Microsoft Research Connections
I would like to brief you on what we have been doing lately with the Microsoft Academic Search service. It started as a research project that has been conducted at our Beijing lab for almost eight years now. Over the course of the last eighteen months, our team in Redmond has gotten very involved in providing strategic guidance and input. Currently, we are in the process of transitioning it from a research project into an operational service that Microsoft Research will provide to the community. It will be a free academic search engine for tracking academic papers, citation links, and all the various characteristics that can be extracted from papers.
What we have been doing over the last six to nine months is working directly with open access repositories and publishers around the world to sign content agreements so we can get access to their papers. This is all about facilitating access to the papers. At present, we have 27 million papers across 14 domains, and we have another 100 million papers across more than 20 domains in the queue, pending indexing. We are going to expand our content about every three months, and are already actively evolving the site.
All of the signed content agreements that I was referencing earlier—with the various open access repositories and publishers—are to make sure that content providers are aware that we are making their data available for free. We are very interested in having the community use this service as widely as possible.
I also would like to stress that we are being as transparent as possible in talking about the number of publications and authors that we have. As soon as possible, we are going to post a list of the publishers and all the sources of this material. We are also waiting for ORCID to come online, at which point we intend to leverage their work and use their identifiers to help in the name disambiguation process.
Through the Academic Search service, people will have the ability to look at citations or publications on a cumulative or on an annual basis. The service also has some powerful visualization abilities. For example, we will have the ability to show a single author in connection with all the people that he/she has worked with in the past (e.g., co-authors).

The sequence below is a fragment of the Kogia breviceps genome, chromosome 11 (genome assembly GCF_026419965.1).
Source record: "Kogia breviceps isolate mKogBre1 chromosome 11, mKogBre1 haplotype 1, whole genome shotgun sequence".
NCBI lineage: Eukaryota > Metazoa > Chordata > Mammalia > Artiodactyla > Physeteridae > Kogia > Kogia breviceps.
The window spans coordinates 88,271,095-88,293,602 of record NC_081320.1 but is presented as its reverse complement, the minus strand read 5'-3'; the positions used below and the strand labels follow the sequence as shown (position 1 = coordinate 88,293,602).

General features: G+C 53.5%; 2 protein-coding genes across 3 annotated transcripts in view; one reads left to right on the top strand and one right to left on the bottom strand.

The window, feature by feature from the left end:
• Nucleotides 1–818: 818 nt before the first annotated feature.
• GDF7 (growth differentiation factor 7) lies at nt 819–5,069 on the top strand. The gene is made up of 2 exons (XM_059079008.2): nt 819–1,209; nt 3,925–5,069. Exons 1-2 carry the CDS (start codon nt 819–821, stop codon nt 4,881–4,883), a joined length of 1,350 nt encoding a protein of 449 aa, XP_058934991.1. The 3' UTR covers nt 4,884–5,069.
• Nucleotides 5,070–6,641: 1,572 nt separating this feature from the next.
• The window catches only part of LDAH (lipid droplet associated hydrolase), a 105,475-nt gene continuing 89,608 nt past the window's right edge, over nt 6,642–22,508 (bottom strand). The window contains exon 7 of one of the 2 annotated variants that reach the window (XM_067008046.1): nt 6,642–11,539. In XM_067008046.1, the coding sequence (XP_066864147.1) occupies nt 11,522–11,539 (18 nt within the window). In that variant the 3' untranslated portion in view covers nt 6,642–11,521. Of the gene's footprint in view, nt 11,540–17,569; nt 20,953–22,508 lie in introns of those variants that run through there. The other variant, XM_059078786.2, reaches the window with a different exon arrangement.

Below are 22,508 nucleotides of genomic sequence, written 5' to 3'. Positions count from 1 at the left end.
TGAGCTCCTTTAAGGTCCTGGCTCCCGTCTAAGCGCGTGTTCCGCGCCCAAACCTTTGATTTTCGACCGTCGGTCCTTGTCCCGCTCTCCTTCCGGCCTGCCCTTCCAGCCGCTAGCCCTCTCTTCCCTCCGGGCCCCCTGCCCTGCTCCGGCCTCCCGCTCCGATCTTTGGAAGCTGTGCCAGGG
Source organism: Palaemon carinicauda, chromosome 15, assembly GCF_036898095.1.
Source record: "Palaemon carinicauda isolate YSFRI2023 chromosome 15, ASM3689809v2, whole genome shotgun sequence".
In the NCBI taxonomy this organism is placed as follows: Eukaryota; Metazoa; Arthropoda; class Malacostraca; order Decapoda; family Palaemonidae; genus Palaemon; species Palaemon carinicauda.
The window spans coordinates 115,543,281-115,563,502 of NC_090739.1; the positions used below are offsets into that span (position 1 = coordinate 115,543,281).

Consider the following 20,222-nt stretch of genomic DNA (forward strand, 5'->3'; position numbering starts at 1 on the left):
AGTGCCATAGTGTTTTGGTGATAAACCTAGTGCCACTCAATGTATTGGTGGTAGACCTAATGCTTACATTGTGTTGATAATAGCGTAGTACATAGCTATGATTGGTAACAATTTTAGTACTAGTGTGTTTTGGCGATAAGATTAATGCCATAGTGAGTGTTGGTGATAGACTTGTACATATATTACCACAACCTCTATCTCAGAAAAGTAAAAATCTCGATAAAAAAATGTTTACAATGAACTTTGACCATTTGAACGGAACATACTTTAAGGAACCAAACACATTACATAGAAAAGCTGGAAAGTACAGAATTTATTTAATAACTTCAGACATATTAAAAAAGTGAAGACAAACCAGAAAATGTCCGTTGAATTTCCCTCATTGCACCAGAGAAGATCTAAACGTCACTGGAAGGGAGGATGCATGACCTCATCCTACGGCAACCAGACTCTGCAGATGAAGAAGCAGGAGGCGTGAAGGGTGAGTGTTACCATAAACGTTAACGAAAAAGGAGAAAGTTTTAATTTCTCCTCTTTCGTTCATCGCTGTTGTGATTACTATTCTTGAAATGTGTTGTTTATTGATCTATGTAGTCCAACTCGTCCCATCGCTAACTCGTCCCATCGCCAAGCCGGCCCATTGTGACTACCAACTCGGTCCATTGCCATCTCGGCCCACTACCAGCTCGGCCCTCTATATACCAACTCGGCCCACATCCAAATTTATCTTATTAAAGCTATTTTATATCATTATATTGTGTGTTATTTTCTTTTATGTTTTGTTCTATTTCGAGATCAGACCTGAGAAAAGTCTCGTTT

Another thing I would like to highlight is the system’s ability to drill down into fields and subfields. For computer science, for example, you can look at the top authors, top publications, top conferences, journals, organizations, and other characteristics. (Note that this ranking is solely based on citation counts we have calculated.) Also, you can drill down into a sub-domain of computer science and visualize, for example, publication activity using what we call the Domain Trend. We believe that Domain Trend is a very useful tool for helping researchers find coauthors, principal investigators, and even awards and people to invite to conferences. There is also the ability to do ranking across institutions and across countries.
1 Presentation slides are available at http://sites.nationalacademies.org/PGA/brdi/PGA_064019.
Again, all of that information is free. We have been getting some good coverage lately, especially about some of the new functionalities of the system. Here is a recent quote from Nature2:
“…Meanwhile, Microsoft Academic Search (MAS), which launched in 2009 and has a tool similar to Google Scholar, has over the past few months added a suite of nifty new tools based on its citation metrics (so.nature.com/u1ouut). These include visualizations of citation networks (see ‘Mapping the structure of science’); publication trends; and rankings of the leading researchers in a field.”
I would like to stress the fact that the work that we are doing here is for researchers and by researchers. That is something that we will always keep in mind when we grow and make this a more sustainable service. We are also very interested in changing our interface and not just doing citation analysis of papers, but eventually also of data. We are very interested in conducting research projects with the community. From our perspective, Microsoft Academic Search is an open platform and we are going to be as transparent as we can about our work. We want to make sure that this service will accurately represent how science and academia work. We are going to make our domain coverage more extensive. We are also working on more partnerships. For example, we are an associate member of DataCite and we are a founding sponsor of ORCID. Finally, we are tracking these and other activities to see when and how we can integrate them into our service.
2 Butler, D. 4 August 2011 Computing giants launch free science metrics. Nature 476, 18 (2011) (doi:10.1038/476018a).